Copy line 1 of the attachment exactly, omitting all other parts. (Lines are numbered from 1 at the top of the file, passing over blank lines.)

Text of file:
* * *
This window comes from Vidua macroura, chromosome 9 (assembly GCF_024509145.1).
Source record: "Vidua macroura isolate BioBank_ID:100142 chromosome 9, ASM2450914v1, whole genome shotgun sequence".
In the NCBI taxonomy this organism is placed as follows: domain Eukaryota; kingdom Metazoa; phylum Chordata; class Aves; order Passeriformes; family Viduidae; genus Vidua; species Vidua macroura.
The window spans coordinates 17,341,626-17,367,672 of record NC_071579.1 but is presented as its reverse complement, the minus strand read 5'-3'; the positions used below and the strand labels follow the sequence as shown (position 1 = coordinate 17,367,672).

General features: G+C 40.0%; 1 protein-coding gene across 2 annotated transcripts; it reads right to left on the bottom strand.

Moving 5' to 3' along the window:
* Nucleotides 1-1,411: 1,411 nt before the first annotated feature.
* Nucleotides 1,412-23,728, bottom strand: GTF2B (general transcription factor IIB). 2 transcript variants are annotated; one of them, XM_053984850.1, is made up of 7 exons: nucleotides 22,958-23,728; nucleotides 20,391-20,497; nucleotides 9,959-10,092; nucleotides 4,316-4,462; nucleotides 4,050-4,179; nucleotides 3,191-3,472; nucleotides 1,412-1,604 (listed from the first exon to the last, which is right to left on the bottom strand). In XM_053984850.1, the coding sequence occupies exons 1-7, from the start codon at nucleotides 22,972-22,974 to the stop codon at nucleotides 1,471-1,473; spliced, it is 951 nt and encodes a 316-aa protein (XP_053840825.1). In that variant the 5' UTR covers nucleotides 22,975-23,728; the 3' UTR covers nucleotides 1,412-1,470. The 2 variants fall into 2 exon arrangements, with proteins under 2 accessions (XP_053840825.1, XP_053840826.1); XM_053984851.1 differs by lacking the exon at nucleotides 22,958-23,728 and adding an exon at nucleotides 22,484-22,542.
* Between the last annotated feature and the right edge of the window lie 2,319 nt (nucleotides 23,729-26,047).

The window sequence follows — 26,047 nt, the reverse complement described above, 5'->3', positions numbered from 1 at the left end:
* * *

This window comes from Vidua macroura, chromosome 9 (assembly GCF_024509145.1).